Posted by: Brad Stanford | January 9, 2014

The Specialness Of Things

There was a time when getting your picture made was special. Better yet, getting your picture made with some famous person or at some famous place was indeed magical.

There was a time, too, where swinging was important work, swimming was an adventure, and a kite narrowly rescued from an impact with a tree was heroism.

A neighborhood getting together to celebrate a holiday was a reverent act full of frivolity.

Learning to drive a stick was a right of passage.

Ballroom dancing was barely moral.

Innocence has been lost, to be sure. But Specialness – holding a person, place, or event in high regard, and treating it carefully – that is an attitude and a choice.

Now if you treat the special as sacred – something with specialness that will never change – you will find yourself disappointed by subsequent generations who don’t see things your way.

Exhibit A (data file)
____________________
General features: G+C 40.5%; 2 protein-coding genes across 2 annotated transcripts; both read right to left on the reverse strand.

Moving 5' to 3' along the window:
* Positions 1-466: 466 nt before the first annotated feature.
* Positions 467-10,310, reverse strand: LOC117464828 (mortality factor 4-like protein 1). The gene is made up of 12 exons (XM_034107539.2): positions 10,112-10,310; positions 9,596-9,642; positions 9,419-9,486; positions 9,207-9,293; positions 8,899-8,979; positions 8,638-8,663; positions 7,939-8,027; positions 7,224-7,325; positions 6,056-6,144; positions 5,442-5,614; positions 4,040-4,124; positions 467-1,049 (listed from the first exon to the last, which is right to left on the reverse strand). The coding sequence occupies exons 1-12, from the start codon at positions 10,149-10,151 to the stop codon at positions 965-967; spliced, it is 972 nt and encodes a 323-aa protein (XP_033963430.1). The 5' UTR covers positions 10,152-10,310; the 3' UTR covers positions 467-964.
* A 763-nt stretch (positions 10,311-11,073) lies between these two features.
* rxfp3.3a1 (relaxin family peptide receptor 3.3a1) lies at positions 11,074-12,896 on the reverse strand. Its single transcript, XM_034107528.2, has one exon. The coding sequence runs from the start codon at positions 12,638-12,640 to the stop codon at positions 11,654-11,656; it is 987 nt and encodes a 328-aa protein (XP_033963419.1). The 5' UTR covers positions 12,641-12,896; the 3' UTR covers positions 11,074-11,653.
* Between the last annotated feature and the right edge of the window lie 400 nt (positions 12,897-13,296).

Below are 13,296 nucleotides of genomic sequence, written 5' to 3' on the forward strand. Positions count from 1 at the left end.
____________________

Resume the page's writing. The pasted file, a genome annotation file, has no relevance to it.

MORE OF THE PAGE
But if you consider things to be special simply within your lifetime, they become even more special. The proverbial icing on the cake. And those special events will inspire the upcoming generations to find their own special people/places/events.

I might have overused a particular word here, but perhaps that is out of a sense that it has not been used properly in a long time.

It is possible to bail out of the current societal airplane that is fueled by fatalistic and hopeless thoughtlessness. It is possible to return safely to the ground full of wonder, amazement, and fun, utilizing a parachute of truth.

And yet, no matter how safe the transition, no matter how well prepared you are, that first step is going to be unnatural, scary, and difficult.

It’s easier to stay with everyone else. It’s more comfortable being told what to do. It’s far less stressful to give in than to get out.

But don’t do it.

Choose life.

And make it special.

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